Luận văn Kết hợp sử dụng truyện ngắn và thơ nhằm phát triển kĩ năng đọc hiểu cho sinh viên năm II Đại học Hải Phòng

TABLE OF CONTENTS

Acknowledgement

Chapter I: Introduction

I.1.Rationale . .1

I.2.Aims . .2

I.3.Scope . .2

I.4.Object . .2

I.5.Method . .3

I.6.Design of the study . .3

Chapter II: Literature Review . .4

II.1. Literature . 4

II.1.1. Definition . 4

II.1.2. Genres . .5

II.1.3. What makes literature distinctive from other texts . 5

II.1.4. Literature and language teaching . .6

II.1.4.1. Why use literature in language classroom. . .6

II.1.4.2 Literature in the ESL classroom . . .9

II.1. 4.2.1.Poetry in the ESL classroom . .9

II.1. 4.2.2.Short story and its advantages in language classroom . .10

II.2. Reading comprehension . .11

II.2.1. Reading comprehension and its roles in language learning . 11

II.2.2. Reader and the text . 11

II.2.3. Students’ difficulties with reading . 12

 

II.3. Literature and Reading . .13

II.3.1. Some links between reading skills and literary skills . .13

II.3.2. Efferent reading and aesthetic reading . 14

Chapter III: Methodology 15

III.1.The setting .16

III.2.The subjects . 16

III.3.Data collection instruments . . 17

Chapter IV: Results and Discussion . 19

IV.1. Students’ attitude towards literary texts . 19

IV.2.The effects of short story and poem in teaching reading comprehension . 22

Chapter V. Conclusion and Recommendation . 30

V.1.Introduction . .30

V.2.Recommendation . 30

V.2.1.Selecting and evaluating the texts . 30

V.2.2. Suggested techniques for integrating short stories and poems in the teaching of reading comprehension skills . 31

V.2.2.1. Reading poems . 31

V.2.2.2. Reading short stories . .36

V.2.2.3. Overcoming cultural problems . .39

V.2.3. Keys for using literary texts in reading classes . .41

V.3. Conclusion . .43

V.4. Limitations of the study . 43

V.5. Suggestions for further research . .44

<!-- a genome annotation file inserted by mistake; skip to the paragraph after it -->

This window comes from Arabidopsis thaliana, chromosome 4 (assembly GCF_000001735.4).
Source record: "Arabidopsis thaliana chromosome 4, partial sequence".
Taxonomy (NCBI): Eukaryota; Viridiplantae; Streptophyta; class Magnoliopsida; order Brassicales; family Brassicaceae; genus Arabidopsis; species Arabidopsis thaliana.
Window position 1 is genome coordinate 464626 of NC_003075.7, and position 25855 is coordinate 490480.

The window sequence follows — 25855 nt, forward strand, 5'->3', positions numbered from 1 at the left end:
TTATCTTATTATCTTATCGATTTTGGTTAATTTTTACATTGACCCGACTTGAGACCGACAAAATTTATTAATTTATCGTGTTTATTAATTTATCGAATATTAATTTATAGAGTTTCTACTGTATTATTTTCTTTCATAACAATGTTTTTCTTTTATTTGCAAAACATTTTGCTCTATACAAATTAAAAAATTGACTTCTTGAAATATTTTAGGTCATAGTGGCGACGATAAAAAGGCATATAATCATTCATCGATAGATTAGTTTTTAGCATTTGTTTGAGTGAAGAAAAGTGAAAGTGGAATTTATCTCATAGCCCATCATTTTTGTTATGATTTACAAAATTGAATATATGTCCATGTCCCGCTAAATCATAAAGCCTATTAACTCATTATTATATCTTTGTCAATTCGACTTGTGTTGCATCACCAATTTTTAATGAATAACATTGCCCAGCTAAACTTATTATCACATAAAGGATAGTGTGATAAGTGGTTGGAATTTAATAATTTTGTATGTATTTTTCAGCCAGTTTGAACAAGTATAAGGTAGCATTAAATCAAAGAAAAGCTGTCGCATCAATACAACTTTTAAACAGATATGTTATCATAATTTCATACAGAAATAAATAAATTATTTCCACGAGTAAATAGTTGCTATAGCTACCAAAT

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es. Discussing about themes helps develop the skills of reading beyond the lines. According to Brumfit (1986) “reading is the most autonomous and individualizable ability in language work, and literature is a rich and widely – appealing source of material for reading”. For him, if reading is to be viewed as an integrated process, the teaching of reading must do more than simply exercise reading in the target language. With literature, the students are not asked to translate the text exactly but in order to understand the text they are required to discuss questions which force them to see the text as a coherent piece of discourse. It in turn helps develop the interaction between the readers and the text. II.3.2. Efferent reading and aesthetic reading There is no one way to deal with a text in the reading classroom. This part focuses on differentiating the two methods: efferent reading and aesthetic reading. According to Rosenblatt (1978) efferent reading is reading in which the reader is concerned with what she will carry away whereas in aesthetic reading the reader’s primary concern is with what happens during the actual reading. The purpose of the former is using the text to gain information while that of the later is exploring the language usage through the relevance to the experience. Thus, to readers in aesthetic reading the enjoyment is attained by interacting with the text, they often relate their world of experience to the text. After reading they might be asked whether something similar have ever happened to them. As a result, they get involve in the text and interact with the text by sharing their feelings or experience. Furthermore, if a reader in efferent reading is supposed to carry the information away, he, in aesthetic reading often makes judgments about the characters or giving his opinion if he was the character. This activity helps him understand the text thoroughly or in other words, he can get to the bottom of the event. It is true that literature to some extents is a key to motivate the students to read. Besides providing an ideal vehicle for illustrating language use, it also offers a mean of introducing cultural assumptions. But with the desire to promote truly aesthetic reading, the using of literature should be approached not efferently, but in a manner which establishes a personal and aesthetic interaction between a reader and a text. Chapter III: Methodology. The study aims at measuring the hypothesis that how effective the integration of short story and poem into reading comprehension class is, so the quantitative research method is used. Theoretically, this method includes using questionnaires and interviews to collect data; however, the author, after considering the specific situation of the university decided to choose questionnaires as: Questionnaires often seem a logical and easy option as a way of collecting information from people (Wisker, 2001). They gather information directly by asking people questions and using them as data for analysis. Questionnaires are often used to gather information about attitudes, behaviors, activities, and responses to events whereas the study aims at investigating the students’ attitude toward the use of short story and poem in developing reading skills and their responses to certain activities carried out in class. So, it is appropriate to use questionnaires. According to Wallace (1998) using questionnaires is more economical and time saving than interviews. There is often a list of questions and respondents can complete questionnaires in timed circumstances and it is a method of gathering large numbers of responses. Furthermore, in the English Department, Hai Phong University both students and teachers do not have the habit of teaching and learning with literary texts, thus if using interviews the answers may be passive and of little use. In order to get reliable responses from students, the author has taken advice from an experienced supervisor and pilot questions thoroughly before carrying out. Following is the description of the university, students and the data collection instruments. III.1.The setting The study was conducted at the English Department, Hai Phong University where the author is teaching. English is only one of the many subjects taught such as Maths, Literature, Physic, Music and Arts, etc. The students have to go through four years learning both background and specialized knowledge. In the English Department, students spend the first two years studying general English which focuses on the four language skills. At this stage, most of students’ time is for practicing the language skills in class under the guidance of teachers. If they pass the tests at the end of this stage, they will spend the last two years on subjects like Semantic, Grammar, Phonetic, Methodology, Translation, and so on. At this second stage, students have to use the language skills they have mastered to read a lot of materials and most of class time devotes to discussion and presentation. III.2.The subjects This study was carried out with the participation of 40 full time students who are learning at the English Dept. of Hai Phong University. As mentioned in the premise, although literature is very interesting and literary texts are really helpful when integrated to develop language skills, they are still not popularly used in Viet Nam, especially in Hai Phong University where the translation approach still dominates the teaching methodology. Except one teacher in the staff who is teaching English literature, others have almost no idea about using literature in language teaching especially the four skills. That is the reason why the author does not include the teachers in this study and she really wants to make a new path way in language teaching in general and in reading comprehension teaching in particular. The students under investigation were in their second term of the second year. They are between 19 and 22 including both male and female students whose background knowledge is almost of the same level. They had all passed the test of the first term and their language level is between the upper-intermediate and advance. Students have English class every weekday and they have five hours for reading skills per week. Within each class, normally 45 minutes long, they learn and practice reading skills such as skimming, scanning, reading for main ideas or for specific information, etc. The reading materials mostly are taken from course books like: Think First Certificate, Reading 2, IELT Reading, Insight and Ideas, etc. Some are downloaded from the Internet or taken from newspapers. III.3.Data collection instruments There are two questionnaires; one investigates the attitude of students toward the literary texts in general and the other aims at finding out the effects of using short stories and poems in teaching and learning reading in particular. In the first questionnaire three questions are given, of which Q1 is to get the rank of different types of literature according to students’ preference. Q2 focuses on the aspects that cause difficulties in reading literary texts and the purpose of Q3 is to investigate the topics that students are interested in. The second questionnaire is a little more complicated, it focuses on activities students do in the reading class. The emphasis of most questions is on the reaction of students toward different activities using short stories and poems in class reading. The questions are for stages in teaching reading like pre-reading (Q1), while-reading (Q2, Q3) and post-reading (Q4). Q3 is specially divided into six smaller ones which aim at finding the effects of activities used with short stories and poems from the first stage to the last stage of a reading lesson. To get extra information, question (Q5) is designed for suggestions and feedbacks from the students. While the first four questions are designed with multiple choices which students can choose more than one, the last question is for open answers with suggestions like : The teacher should…. and : The students should… Thus, the teacher will know what his/ her students think and those suggestions will help teachers adjust the activities more effectively. To prepare for the study, reading comprehension lessons integrating short stories and poems were conducted at the beginning of the term but the data were collected just two weeks before the final exam. By doing so, it was hoped that enough time was given to introduce the new teaching method to the students and they could be confident when they did the questionnaires and knew what to do and how to answer. Chapter IV: Results and Discussion In this chapter, data collected is described and analyzed. Separate findings come after the discussion of each question. IV.1.Students’ attitude towards literary texts (Q1,2,3) IV.1.1 (Table 1) Students’ preference towards certain genres of literature (Q1) Genres Data Reasons Short stories 82.5% - easy to read and understand - interesting, relaxing and time saving Novel 57.5% - romantic, interesting and adventurous - famous, rich content - long, thus take time Poetry 62.5% - interesting & romantic - imaginative, short - hidden meanings, strange words so difficult to understand. Drama 7,5% - very difficult to understand - far from real life, boring, not natural - lots of slang words Short stories seem to be the most favorite kind of literary text with 82.5% of choice. It is because among the four genres, short stories, beside their interesting content and reasonable length, are suitable for the students’ language level. In contrast, drama can attract very few students to read with only 7.5%. According to the majority of students, drama is strange to them; moreover, they are often very long with words that hardly appear in real life. Poetry comes after short stories with 62.5% students’ choice. Although most of students state that poetry is really interesting and romantic, they all agree that understanding a poem is really difficult. They need to be sensitive, imaginative and creative to discover the hidden meaning of the poem or let their mind fly with the pictures made of words. Students also like reading novel (57.5%) due to its rich content. The only reason that prevents students to go to the bookshelf to take a novel is that novel is too long, reading novel is said to be luxurious with students who always complain about lacking time for so many things. From the figures we can infer that it is reasonable to use short stories and poetry in language classroom in general and in reading classroom in particular. The burden now is on the teacher’s shoulders as the choice of texts and the techniques be applied in class play a very important part in attracting and involving students in the lesson. IV.1.2. (Table 2) Aspects that cause difficulties when reading literature (Q2) Unfamiliar vocabulary Cultural differences Literary styles and structures Others 75% 30% 77% Poor knowledge Limited foreign language competence Unfamiliar with reading literature in foreign language It was expected at first, many students would treat cultural differences as a feature that causes the most difficulties in reading literature; the result is that only 30% of students share the idea. Students believe that the cultural differences bring them chances to learn about cultures of other countries, some consider this aspect as one of the factors that promote them to read. According to the majority of the students (more than 70%), literature reading is really difficult when the text consists of too many unfamiliar words with difficult literary styles and structures. They also add up to the list some aspects such as their poor knowledge about the theme and limited language competence. Specially, many students express that they do not have the habit of reading literature, thus they often feel frustrated when dealing with a poem or a short story. This revelation is very important and necessary to teachers who want to exploit literature in the language classroom. IV.1.3. (Table 3) Topics students are interested in Personal relationship (love, friendship,…) 77% People (hero, famous people,…) 52% Nature and animal 62% Social issues (crime, politic,…) 15% Mystery 52% Others Cultures, students’ life Science, adventure The data shown in table 3 indicates that using literary texts of the students’ preference is likely to be more successful than using texts nonselective. Most students like literary texts about personal relationship (77%) while social issues are rejected (only 15%). It is easy to understand why students like reading about love, friendship… more than crimes, politics…; as in the youth’s mind nothing is more beautiful and attractive than love or relationship between friends. They like texts which express their thinking and their ideal dreams whereas literary texts about social issues are often boring and out of their thoughts. Next to the personal relationship is the topic about nature and animal with 62% of students interested in. Topics like the mysterious and people attract quite an equal percentage of students: 52%. Some other topics that students add to the list are cultures, students’ life, science and adventures. IV.2.The effects of short story and poem in teaching reading comprehension. IV.2.1. (Table 1) Things students find most difficult when reading short stories and poem (Q1). Unclear theme 48% Vocabulary 73% Language 75% Cultural background 28% Others implied meaning metaphor and simile Comparing table 2 in 4.1.2 and table 1 in 4.2.1 it can be concluded that students’ difficulties in reading literature generally and reading short story and poem particularly are caused by vocabulary (73%) and the language styles (75%). This explains why most students tend to read literature for fun rather than for improving language skills. Looking up unfamiliar words takes a lot of time and causes boredom. Furthermore, foreign literature writing styles are very different from what they get used to at school. Thus, the carelessness in introducing vocabularies and guiding students with activities often leads to strange feeling in class. IV.2.2. (Table 2) Things students often do when reading short stories and poems (Q2). Take notes 28% Look up new words in the dictionary 28% Just read to understand the plot 50% Response to what the characters say and do 50% Others Find implied meanings Translate it into Vietnamese Guess the meaning of words, idioms. Think of new ideas Imagine to be one character The data in table 2 show that students do different things when reading short stories and poems. They do not seem to be keen on what the author provides. Just 28% note sentences or ideas that they feel interested in when reading. The same percentage of students looks up new words in the dictionary. 50% of students read short stories and poems for gist without caring much about what the characters actually say and do. These students often read very fast, and also forget as fast as they read. An equal number of students answer that they like responding to what the characters say and do. So, most students choose their own way of doing things when reading; this suggests that the teacher should not limit the activities to what is written in the teacher’s book. He/she should spend some time for students doing what they like and help them develop their own creativity. The lesson will therefore be more interesting and its effectiveness will also be enhanced. IV.2.3. Students’ reaction toward activities in class (Q3) This question aims at finding the effectiveness of activities using short stories and poems in reading class. The activities presented here are what the author and her students have done during the term. Each one has multiple possibilities that students can choose according to their own thinking. Space was given to let students express what they really want or like to do, which is very useful for the teacher to improve her teaching method. Following is the result and findings. Activity 1: Guessing vocabularies in the context. The chart shows that though guessing words in context is considered a very good activity and teacher should encourage students to do this in reading class, 10% of respondents regard it a waste of time. It indicates that students have their own way to learn new words, and it may not be effective if teacher carelessly applied it subjectively. Only 18% of the students like guessing words in the context provided by the teacher and then create a context themselves to remember the words. This is a good idea; however teachers have to control the time properly. Some of the students reveal that they work more eagerly when words are put into interesting contexts, especially those related to their life. This finding encourages teachers to be creative in preparing contexts for students. Activity 2: predicting the plot of the story or poem Predicting the plot of a story or poem before reading is an activity that helps students to be more creative. Most students (75%) agree with this and think it is interesting and helpful, some even consider it as an activity to make them get fascinated in the story and understand the story more easily. Only 10% find this activity of no use as they think predicting can distract them from the real story. Other 15% state that they do not care about the prediction, they still read the story whether they can predict the plot or not. The finding suggests that teachers should conduct this activity in class as it is really good to raise students’ motivation. Activity 3: Answering comprehension question From the chart, we can see that students have different ideas about this activity. 64% think that it is good because it helps students know how deep they understand the story. However, 8% consider it boring and useless and 18% think it is of little use. According to these, the comprehension questions are often very easy and students do not have to think much to find out the answers. Another 10% prefer other methods of checking comprehension like acting or reordering pictures which relate to the content of the story. Some others like questions that make them think rather than just looking for answers in the story. This result leads to a conclusion that choosing what questions to ask and how to ask them are very important in teaching reading and that teacher should verify the ways of checking students’ understanding in order to encourage the students’ participation in the lesson. Activity 4: Skimming for idioms and expressions in the full sentence. As can be seen in the chart, this activity is good for applying in class as 72% of students think it is useful for learning and remembering idioms and expressions. Nevertheless, many students (20%) state that teacher should not waste time doing this activity because they can learn those idioms and expressions in a dictionary and remember them as well. Other 8% have the opinion that this activity is a good way to enrich vocabulary and they would like to make their own sentences with those idioms rather than just skimming for them in the text. This finding suggests that instead of bounding to the instructions in the teacher book, teachers should give more consideration to students’ need. Activity 5: Interpreting characters in the short story or figurative meanings in the poem. In the answers to this, none of the students choose to add other ideas. It may be because this activity is new comparing to activities often conducted in reading class. 25% please with understanding the content only while the rest 75% like interpreting, in which 30% give the reason that they can look at different features of one event, other 45% agree as they can make up ideas in their own ways. The problem here is that if the teacher cannot control the students’ imagination properly, the class will get lost with different ideas. Activity 6: The activity I like most in post-reading phase It can be entailed from the chart that students have positive responses to post reading activities. The same percentage of students (27%) chooses to change the poem into a short story or a song or write diary about what they have read. Creating the end of the story or the poem is the activity that students like most (32%). 13% choose other activities, for example, the teacher changes some details of the story and asks students to correct the mistakes or the students work in groups to translate the poem or story into mother tongue. Some others are eager with creating a new story or a new poem basing on the feeling inspirited by what they have read. From this finding, instead of ending the lesson right after the students have understood the story or the poem, teachers should spend some minutes on post activities and ask students to work in groups and give them chance to choose the activities they like. IV.2.4. Students’ reaction after reading short story and poem with activities in the premise (Q4) After reading I find: Percentage My vocabulary is enlarged 65% My reading speed is improved 60% My guessing skill is better 62% My analyzing skill is improved 83% I can answer comprehension questions more quickly 50% I can get to the bottom of the story and poem 90% Others 3% It can be clearly seen from the table that most of the reading skills are improved using activities mentioned in Q3. Happily, 83% of students develop their analyzing skills and 90% of students express that their ability to understand the story and the poem thoroughly is improved. This is also in line with the author’s hypothesis before carrying out the study. Particularly, 3% of students show that they can learn more than just the skills. Some state that reading short stories and poems brings them interesting experiences in life while some others confirm that reading those literary texts has changed their concept of literature in foreign language. To the author, this may be the most surprising achievement. IV.2.5. Students’ suggestions about method of teaching and learning reading with short stories and poems (Q5) The purpose of this question is to investigate student’s needs in order to make a better reading teaching and learning. With the suggestions for both teacher and students, the author receives many interesting ideas which help her to make necessary changes to enhance the effectiveness of the lesson. These suggestions are shown in the following table. Teacher should… Students should… Help students with linguistic problems Choose stories with opened end Sometimes do the translation Relate the knowledge with the experience in real life Create relaxing atmosphere Help students to be confident to reach their own interpretation. Change topics frequently Give homework Provide motivating opportunities for group discussions Be brave to express their ideas in class Work in groups to share ideas Read more at home to enlarge their knowledge Be imaginative and creative Collect interesting stories or poems and bring to class to share Participate eagerly to activities given by the teacher Feel relax when learning Find reasoned clues for their own interpretation. In conclusion, this chapter reflects the work of the author and her students in Hai Phong University in a full term learning reading. During the course, we have worked hard and find experiences in reading teaching and learning integrating with short stories and poems. It proves that the choice of literary texts is worthwhile and we are on the right way to better reading. Chapter V: Conclusion and Recommendation V.1. Introduction The analysis of results and findings presented in chapter IV show that there is a need for some changes in the method of reading teaching. This chapter therefore will present necessary recommendations in the three main fields: Texts selection and evaluation Suggested techniques for integrating short stories and poems in developing reading skills Keys for using literary texts in reading classes These recommendations are based on learning, reading and teaching experience so it is hopeful that readers can find them useful to make the reading lessons more successful. V.2. Recommendations V.2.1. Selecting and evaluating literary texts Selecting text is important as it plays a decisive part in the success of the reading lesson. Before choosing a short story or a poem, teachers should take into consideration the three main factors: the type of course he/she is teaching, the type of students who are doing the course and the language factors connected with the text. Taking the course you are teaching into consideration means you have to ask yourself about the aims of the course, for example, are you teaching English for Academic Purposes or General English? How m